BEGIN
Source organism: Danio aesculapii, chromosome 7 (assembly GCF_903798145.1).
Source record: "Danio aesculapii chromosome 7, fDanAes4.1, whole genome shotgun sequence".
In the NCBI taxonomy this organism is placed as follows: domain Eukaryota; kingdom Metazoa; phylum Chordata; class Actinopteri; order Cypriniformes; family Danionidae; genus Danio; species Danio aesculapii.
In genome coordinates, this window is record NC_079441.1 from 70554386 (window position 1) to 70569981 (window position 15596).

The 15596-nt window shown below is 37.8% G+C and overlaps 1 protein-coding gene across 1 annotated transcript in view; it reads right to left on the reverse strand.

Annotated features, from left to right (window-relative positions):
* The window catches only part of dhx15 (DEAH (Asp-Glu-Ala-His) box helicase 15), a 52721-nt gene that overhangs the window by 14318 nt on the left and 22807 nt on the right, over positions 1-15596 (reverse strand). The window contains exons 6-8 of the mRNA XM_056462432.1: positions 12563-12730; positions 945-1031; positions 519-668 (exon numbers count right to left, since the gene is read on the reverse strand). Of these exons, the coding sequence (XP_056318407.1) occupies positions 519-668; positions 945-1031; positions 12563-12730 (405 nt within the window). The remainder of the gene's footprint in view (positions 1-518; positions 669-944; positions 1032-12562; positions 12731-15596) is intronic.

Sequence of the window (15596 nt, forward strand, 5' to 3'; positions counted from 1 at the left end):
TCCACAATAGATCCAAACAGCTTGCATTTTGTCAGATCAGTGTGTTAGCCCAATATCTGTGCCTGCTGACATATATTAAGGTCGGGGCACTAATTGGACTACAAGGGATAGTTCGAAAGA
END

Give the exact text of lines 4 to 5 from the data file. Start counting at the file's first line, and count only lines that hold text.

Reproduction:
In genome coordinates, this window is record NC_079441.1 from 70554386 (window position 1) to 70569981 (window position 15596).

The 15596-nt window shown below is 37.8% G+C and overlaps 1 protein-coding gene across 1 annotated transcript in view; it reads right to left on the reverse strand.